Chlamydia infection is a common sexually transmitted infection in humans caused by the bacterium Chlamydia trachomatis. Chlamydia is a major infectious cause of human genital and eye disease. Chlamydia can be transmitted during vaginal, anal, or oral sex, and can be passed from an infected mother to her baby during childbirth.
The symptom for chlamydia vary between male and female. In Male: In men, those with a chlamydial infection show symptoms of infectious inflammation of the urethra in about 50% of cases. Symptoms that may occur include: a painful or burning sensation when urinating, an unusual discharge from the penis, testicular pain or swelling, or fever. The purulent penile discharge is generally not as thick and is lighter in color than that for gonorrhea. If left untreated, chlamydia in men can spread to the testicles causing epididymitis, which in rare cases can lead to sterility if not treated within 6 to 8 weeks In Female: Chlamydia is known as the "Silent Epidemic" because in women, it may not cause any symptoms in 70–80% of cases, and can linger for months or years before being discovered. Signs and symptoms may include abnormal vaginal bleeding or discharge, abdominal pain, painful sexual intercourse, fever, painful urination or the urge to urinate more often than usual (urinary urgency).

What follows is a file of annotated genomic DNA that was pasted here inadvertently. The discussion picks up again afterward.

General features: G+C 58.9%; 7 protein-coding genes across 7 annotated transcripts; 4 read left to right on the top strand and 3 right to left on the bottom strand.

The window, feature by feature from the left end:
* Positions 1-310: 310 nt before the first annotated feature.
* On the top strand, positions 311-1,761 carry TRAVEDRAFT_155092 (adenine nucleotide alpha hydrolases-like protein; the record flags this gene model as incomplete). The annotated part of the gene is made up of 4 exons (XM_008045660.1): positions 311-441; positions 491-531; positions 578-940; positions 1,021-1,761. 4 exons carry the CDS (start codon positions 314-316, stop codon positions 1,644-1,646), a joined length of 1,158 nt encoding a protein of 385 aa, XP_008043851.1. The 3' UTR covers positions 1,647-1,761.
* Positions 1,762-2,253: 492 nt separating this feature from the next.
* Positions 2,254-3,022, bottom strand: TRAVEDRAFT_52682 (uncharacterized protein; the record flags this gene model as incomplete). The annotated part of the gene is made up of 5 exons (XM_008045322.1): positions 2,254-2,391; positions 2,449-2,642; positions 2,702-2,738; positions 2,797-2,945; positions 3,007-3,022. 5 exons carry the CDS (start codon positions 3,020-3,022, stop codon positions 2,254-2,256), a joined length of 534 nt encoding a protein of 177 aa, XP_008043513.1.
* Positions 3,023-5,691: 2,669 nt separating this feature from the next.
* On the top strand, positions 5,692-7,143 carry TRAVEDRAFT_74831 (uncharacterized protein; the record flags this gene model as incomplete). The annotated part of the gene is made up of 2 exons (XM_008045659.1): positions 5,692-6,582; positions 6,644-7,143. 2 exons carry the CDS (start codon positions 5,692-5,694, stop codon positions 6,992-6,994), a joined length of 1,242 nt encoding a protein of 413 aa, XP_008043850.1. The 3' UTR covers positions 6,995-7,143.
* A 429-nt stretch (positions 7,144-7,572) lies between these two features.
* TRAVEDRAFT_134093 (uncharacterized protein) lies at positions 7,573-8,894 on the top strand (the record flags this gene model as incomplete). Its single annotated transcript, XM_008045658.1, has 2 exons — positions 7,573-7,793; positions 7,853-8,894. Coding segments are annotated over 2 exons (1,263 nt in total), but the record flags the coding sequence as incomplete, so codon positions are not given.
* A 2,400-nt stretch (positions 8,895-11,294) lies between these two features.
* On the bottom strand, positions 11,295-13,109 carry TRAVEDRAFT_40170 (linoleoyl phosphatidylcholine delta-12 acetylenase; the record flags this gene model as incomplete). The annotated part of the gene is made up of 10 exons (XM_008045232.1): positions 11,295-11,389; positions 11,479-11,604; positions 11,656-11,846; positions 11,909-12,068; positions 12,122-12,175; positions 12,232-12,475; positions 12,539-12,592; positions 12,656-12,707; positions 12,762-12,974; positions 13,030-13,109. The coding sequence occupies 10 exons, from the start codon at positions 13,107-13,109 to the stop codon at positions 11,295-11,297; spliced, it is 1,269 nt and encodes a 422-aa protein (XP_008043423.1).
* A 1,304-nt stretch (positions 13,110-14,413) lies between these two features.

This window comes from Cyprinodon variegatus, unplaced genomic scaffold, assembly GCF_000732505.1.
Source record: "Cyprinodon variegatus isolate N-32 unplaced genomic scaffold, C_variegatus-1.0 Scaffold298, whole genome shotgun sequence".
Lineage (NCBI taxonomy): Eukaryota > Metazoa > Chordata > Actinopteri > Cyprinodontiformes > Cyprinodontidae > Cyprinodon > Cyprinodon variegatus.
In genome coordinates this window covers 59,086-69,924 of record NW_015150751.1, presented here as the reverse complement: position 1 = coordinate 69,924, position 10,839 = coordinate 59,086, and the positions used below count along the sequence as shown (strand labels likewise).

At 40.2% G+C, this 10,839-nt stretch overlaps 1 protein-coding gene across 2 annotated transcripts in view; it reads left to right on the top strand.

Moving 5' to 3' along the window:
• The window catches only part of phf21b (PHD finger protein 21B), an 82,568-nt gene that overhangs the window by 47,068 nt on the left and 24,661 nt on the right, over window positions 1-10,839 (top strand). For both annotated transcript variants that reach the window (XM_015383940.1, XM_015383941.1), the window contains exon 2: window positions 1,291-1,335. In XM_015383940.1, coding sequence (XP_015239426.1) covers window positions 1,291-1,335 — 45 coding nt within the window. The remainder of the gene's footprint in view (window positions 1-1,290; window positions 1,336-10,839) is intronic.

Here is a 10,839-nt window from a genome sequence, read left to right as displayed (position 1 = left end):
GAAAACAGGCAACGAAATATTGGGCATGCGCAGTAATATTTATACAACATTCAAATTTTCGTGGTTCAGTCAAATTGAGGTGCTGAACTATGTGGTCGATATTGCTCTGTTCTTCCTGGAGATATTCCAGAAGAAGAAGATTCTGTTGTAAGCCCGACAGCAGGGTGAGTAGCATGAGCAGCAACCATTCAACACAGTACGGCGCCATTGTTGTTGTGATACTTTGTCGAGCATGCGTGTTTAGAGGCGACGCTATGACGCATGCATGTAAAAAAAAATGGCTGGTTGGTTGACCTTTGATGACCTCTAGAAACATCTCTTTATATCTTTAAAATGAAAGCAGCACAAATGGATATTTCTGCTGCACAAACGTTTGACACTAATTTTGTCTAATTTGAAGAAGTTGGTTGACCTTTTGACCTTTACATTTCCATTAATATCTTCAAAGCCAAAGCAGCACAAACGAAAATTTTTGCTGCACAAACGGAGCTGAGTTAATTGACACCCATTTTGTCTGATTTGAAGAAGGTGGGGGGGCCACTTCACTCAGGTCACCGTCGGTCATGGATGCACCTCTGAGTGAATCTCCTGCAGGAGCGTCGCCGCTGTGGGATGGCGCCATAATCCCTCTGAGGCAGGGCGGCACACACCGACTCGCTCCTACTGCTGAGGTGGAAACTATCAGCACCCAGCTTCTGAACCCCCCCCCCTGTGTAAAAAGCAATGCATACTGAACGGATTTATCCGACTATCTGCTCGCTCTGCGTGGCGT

Thrombocytosis is defined as the presence of high platelet counts in the blood which can be either primary or reactive. Thrombocytosis can occur in patients with polycythemia vera i.e., in high red blood cell counts which is an additional risk factor for other complications.
Thrombocytosis is a main potential cause for thrombophilia. The extrapolated prevalence for thrombocytosis was found to be 4,318,461 for 293,655,405 populations.
In cases of reactive thrombocytosis low dose of aspirin is administered to minimize the risk of thrombocytosis. Extremely high platelet counts in primary thrombocytosis can be treated with hydroxyurea which is an cytoreducing agent or anagrelide.